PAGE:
‘ A day, just a day before the holiday.'

‘And are you staying over New Year’s Day?’

‘No, I shall be back before New Year’s Day. I shall, perhaps, stay away only two days.’

‘You must come in soon. It is time for lunch. And do not forget to close the doors when you leave the stable.’ Rudolf Schulte went into the house again, took off his boots, and changed his socks. ‘He is staying only two days,’ said he.

‘Then he will be here on New Year’s.'

‘Yes, on New Year’s he will be here.’ The old man looked pleased. He lit his long pipe, sat down in his highbacked chair, and puffed the blue smoke toward the ceiling. ‘Yes,’ he said, ‘you see, Katharina, on New Year’s he will be here.’


It was late on Christmas night. The moon was bright and growing. It poured its fullness over the fields and gave color to the flowers frozen in the windows. In the moonlight the buildings of Schulten farm stood out on the plain like an island in a Nordic legend. A row of strong oaks reached their bare arms into the ice-cold air, and their shadows wrote giant letters on the snow-covered roofs. If the first of the Schulten had planted these oaks they would be a thousand years old. The first-born son of each generation had taken over the soil, and had handed it down to the next in his line. The soil was holy ground.

Rudolf Schulte and his wife, Katharina, were alone in the room. She looked at him, he looked at her. This Christmas the war was over.

He opened the desk and laid the family chronicle on the table. He read what his ancestor, Friedrich, had written during the Thirty Years’ War. At that time Schulten farm had been one of the few places in this part of the country which had not been deserted, but Friedrich and his old mother, Elise Schulte, had been the only people on the place. His two sisters, Agnes and Gertrud, had been taken to Holland by the soldiers and had never been heard of again. No cattle had been left on the farm. Friedrich had saved one horse by burning out its eyes. The soldiers did not want blind horses. In 1628 all the buildings had been burned, and Friedrich — by this time he was left alone — had lived in the narrow high stone building which had been built centuries ago as a protection against robber knights.

Frau Schulte looked at her husband. ‘Rudolf, it is late.’

‘Yes, it is late.’ He turned a few leaves and read again. Gustav Schulte had seen the Seven Years’ War. Hermann, Gustav’s first-born, had fallen in 1759. One boy only was left, but he was sickly, and Gustav expressed his fear that the Schulten line might come to an end. That, however, did not come to pass. The boy developed into a strong man, improved the place, and left four sons. . . .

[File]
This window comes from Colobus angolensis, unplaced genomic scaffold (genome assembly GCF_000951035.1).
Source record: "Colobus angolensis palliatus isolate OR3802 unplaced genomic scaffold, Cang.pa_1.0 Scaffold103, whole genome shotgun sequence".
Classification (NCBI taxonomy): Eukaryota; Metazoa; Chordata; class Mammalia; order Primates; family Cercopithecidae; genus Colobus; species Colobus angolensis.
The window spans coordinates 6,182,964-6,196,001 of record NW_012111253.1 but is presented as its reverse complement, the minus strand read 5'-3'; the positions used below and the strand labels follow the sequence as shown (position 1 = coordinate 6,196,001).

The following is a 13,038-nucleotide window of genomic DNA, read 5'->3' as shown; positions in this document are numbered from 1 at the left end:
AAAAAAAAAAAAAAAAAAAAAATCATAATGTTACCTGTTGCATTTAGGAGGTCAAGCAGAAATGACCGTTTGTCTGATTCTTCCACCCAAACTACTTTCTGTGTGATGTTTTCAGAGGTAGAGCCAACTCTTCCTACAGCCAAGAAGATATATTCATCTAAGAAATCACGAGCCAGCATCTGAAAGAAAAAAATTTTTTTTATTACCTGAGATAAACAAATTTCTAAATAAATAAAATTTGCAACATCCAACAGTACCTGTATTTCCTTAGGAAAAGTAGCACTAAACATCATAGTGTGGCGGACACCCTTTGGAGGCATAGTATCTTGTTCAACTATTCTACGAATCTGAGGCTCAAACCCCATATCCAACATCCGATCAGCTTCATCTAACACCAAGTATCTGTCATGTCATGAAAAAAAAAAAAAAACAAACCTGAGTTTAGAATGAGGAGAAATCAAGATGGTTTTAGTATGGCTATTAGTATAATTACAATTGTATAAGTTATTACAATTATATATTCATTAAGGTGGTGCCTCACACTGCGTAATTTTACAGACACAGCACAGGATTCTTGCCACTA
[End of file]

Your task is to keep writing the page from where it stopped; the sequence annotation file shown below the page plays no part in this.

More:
Rudolf Schulte went outside. The snow-covered buildings, the great white fields, were to him the death garment of his line. If only one of them . . . ‘ It has come to the end with us Schulten.’ He went around the house and the barns and through the stables. If only one of them had come home. . . .

Frau Schulte had the photographs lying before her. Rudolf, Hermann, Heinrich, Ernst — four sons. . . . ‘O Lord, have we indeed deserved this? All four of them? Not one have you left to us, not one to Schulten.’ She looked at the framed documents on the wall. Each showed an angel consoling a dying soldier. Frau Schulte read once more:—

Rudolf Schulte, geboren 23. März, 1884, gefallen 4. August, 1914, bei Lüttich. Dulce et decorum est pro patria mori.

Rudolf would have been the next on Schulten farm.

Hermann Schulte, geboren 2. Februar, 1891, gefallen im Juli, 1915, in Russland. Dulce et decorum est . . .

Heinrich Schulte, geboren 29. März, 1895, gefallen 22. Juli, 1918, bei Chatteau Thierry. . . . pro patria . . .

Ernst Schulte, geboren 6. Mai, 1899, gefallen 22. Juli, 1918, bei Chatteau Thierry. . . . mori . . .

Ernst and Heinrich had only been children. Last Christmas the two boys had been on furlough and had trimmed the Tannenbaum. And this Christmas the war was over.

Frau Schulte could not hide the pictures. Her husband entered too soon. He opened the family chronicle again and turned the pages which he himself had written as the years had passed.

‘Rudolf, have you written it down?’

‘No, not yet.’

‘I guess you should.’

‘Yes, I guess I should.’

‘It is better to write it down. It would not be fair.’

‘You are right; it would not be fair to them. What do you think I should write?’

‘Write it just in a few simple words. A few simple words will do.’

‘Yes, a few simple words. There is hardly any ink left, it seems.’

‘There is more. I will bring it.’

‘No, don’t. I guess this will do. What do you think I should write?’

‘Just write it down in a few simple words. Mention their names, perhaps, and their ages.’

‘Yes, their names and their ages, I guess. . . . Katharina, I don’t believe this pen is any good. Is there another somewhere around ? ’

‘Wait, I will see.’

‘Never mind, I suppose this will do.’


‘Have you finished, Rudolf?’

‘Almost, not quite. I do not know just how to end.’ He wrote: —

Rudolf — Hermann — Heinrich — Ernst Schulte.

Fallen, World War, 1914-1918.

Our line has come to an end. I, Rudolf Schulte, the last of Schulten, leave this place to Heinrich Schulte, my cousin’s son.

I curse whoever should dare to read this our history without the deepest of awe, and with the help of God do I curse whoever should dare to alienate our farm. So help me God.

RUDOLF SCHULTE Anno Domini 1918, December

He put down his pen and closed the volume.

‘Have you finished now, Rudolf?’

‘Yes, I have written the end.’

‘It is late.’

‘Yes, it is late.’

‘The fire cannot do any harm?’

‘No, it is almost out. . . . Well, Christmas is over, Katharina.’

‘Yes, it is over.’